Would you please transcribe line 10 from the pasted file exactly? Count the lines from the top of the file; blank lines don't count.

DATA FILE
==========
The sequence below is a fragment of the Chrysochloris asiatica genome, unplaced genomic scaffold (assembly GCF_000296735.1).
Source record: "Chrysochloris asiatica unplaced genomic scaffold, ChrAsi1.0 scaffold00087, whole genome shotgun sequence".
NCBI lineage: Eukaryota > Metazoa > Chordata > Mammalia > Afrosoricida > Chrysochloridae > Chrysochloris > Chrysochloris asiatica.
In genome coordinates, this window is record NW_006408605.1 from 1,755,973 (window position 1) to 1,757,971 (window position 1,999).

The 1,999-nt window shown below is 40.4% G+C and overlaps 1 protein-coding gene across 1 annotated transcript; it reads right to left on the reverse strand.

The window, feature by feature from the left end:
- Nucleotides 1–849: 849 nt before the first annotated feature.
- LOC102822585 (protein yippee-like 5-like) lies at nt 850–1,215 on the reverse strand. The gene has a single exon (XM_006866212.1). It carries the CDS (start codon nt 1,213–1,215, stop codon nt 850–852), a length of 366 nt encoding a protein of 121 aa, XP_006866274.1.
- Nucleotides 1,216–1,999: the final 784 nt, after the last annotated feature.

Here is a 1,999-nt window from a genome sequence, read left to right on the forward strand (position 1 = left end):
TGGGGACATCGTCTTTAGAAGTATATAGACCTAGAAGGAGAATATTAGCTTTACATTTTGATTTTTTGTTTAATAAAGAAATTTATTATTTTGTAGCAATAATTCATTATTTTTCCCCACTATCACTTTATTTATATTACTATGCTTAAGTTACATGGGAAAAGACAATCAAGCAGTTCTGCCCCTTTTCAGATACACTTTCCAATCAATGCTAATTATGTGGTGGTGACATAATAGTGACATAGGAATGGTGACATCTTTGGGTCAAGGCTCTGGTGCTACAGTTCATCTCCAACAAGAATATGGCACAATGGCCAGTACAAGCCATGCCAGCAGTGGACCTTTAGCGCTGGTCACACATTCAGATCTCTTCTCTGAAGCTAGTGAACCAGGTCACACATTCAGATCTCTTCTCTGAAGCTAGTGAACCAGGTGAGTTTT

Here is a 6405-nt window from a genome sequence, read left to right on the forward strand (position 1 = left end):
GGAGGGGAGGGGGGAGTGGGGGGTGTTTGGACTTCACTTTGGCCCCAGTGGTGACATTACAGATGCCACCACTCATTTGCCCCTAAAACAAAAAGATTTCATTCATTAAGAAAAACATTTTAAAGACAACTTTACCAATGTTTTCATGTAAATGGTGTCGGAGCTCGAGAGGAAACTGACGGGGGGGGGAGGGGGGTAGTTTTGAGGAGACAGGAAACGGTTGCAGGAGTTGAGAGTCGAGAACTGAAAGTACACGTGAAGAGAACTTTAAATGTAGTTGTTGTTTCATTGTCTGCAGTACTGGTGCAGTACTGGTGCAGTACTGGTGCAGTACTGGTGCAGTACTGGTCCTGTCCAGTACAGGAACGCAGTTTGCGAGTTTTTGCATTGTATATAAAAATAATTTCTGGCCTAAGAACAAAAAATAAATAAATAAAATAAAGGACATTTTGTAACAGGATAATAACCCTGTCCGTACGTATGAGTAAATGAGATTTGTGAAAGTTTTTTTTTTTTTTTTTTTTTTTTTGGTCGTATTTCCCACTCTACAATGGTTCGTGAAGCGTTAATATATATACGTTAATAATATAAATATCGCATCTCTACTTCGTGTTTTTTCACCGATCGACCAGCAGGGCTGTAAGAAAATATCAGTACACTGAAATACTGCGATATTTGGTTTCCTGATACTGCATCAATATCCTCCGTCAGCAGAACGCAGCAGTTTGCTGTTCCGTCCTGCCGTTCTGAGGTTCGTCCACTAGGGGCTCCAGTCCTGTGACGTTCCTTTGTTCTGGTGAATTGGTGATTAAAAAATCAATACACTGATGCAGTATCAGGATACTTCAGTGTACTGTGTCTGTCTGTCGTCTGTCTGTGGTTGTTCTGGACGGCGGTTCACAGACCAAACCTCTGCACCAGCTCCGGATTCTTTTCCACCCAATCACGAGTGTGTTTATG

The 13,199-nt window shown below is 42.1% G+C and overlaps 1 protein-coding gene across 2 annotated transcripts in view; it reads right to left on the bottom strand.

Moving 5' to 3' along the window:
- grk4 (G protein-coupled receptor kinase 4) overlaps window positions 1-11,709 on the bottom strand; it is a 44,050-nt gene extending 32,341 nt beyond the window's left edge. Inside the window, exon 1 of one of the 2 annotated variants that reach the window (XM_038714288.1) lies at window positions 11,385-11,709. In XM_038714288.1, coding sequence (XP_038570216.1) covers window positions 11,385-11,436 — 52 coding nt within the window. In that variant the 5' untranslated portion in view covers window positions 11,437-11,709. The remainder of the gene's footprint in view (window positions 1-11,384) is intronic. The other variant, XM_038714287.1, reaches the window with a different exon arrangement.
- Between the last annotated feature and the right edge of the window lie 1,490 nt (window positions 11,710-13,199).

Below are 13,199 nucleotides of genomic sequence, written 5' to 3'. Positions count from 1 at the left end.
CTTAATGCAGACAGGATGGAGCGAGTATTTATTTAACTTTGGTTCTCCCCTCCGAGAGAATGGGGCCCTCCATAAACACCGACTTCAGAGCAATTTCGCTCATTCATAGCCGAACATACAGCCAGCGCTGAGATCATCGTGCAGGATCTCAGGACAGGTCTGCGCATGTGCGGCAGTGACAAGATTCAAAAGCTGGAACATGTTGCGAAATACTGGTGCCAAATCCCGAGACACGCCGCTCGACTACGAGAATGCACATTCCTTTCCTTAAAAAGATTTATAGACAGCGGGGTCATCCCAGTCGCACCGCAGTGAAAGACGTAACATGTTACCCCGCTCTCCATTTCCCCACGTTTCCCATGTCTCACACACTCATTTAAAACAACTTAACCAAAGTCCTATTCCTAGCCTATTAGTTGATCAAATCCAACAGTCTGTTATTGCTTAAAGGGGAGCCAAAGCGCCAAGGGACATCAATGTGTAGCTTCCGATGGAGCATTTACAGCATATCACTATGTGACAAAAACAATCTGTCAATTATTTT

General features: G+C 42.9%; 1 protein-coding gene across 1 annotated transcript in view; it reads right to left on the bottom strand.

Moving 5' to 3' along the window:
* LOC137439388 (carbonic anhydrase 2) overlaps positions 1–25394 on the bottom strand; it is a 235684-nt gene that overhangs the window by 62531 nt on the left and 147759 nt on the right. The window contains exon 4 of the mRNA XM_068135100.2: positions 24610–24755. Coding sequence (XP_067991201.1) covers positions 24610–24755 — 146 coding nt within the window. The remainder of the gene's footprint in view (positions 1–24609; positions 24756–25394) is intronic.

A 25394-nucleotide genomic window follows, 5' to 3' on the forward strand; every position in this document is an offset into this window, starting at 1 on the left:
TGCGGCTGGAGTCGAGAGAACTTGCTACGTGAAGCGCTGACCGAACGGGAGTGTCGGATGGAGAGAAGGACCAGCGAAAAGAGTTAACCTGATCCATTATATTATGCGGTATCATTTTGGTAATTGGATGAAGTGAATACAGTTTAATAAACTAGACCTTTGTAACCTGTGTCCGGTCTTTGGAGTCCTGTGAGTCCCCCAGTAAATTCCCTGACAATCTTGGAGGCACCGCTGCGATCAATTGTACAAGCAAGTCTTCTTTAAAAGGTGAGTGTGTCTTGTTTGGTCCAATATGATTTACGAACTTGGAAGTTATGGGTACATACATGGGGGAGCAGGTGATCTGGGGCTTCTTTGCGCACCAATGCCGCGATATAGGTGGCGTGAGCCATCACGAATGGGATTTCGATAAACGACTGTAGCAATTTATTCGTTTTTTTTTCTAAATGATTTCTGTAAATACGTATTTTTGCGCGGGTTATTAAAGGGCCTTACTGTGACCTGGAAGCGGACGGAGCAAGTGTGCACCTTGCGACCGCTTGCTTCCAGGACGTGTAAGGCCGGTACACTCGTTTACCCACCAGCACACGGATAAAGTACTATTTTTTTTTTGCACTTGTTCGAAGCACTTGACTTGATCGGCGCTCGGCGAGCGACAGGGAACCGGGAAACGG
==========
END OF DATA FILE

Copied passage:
Here is a 1,999-nt window from a genome sequence, read left to right on the forward strand (position 1 = left end):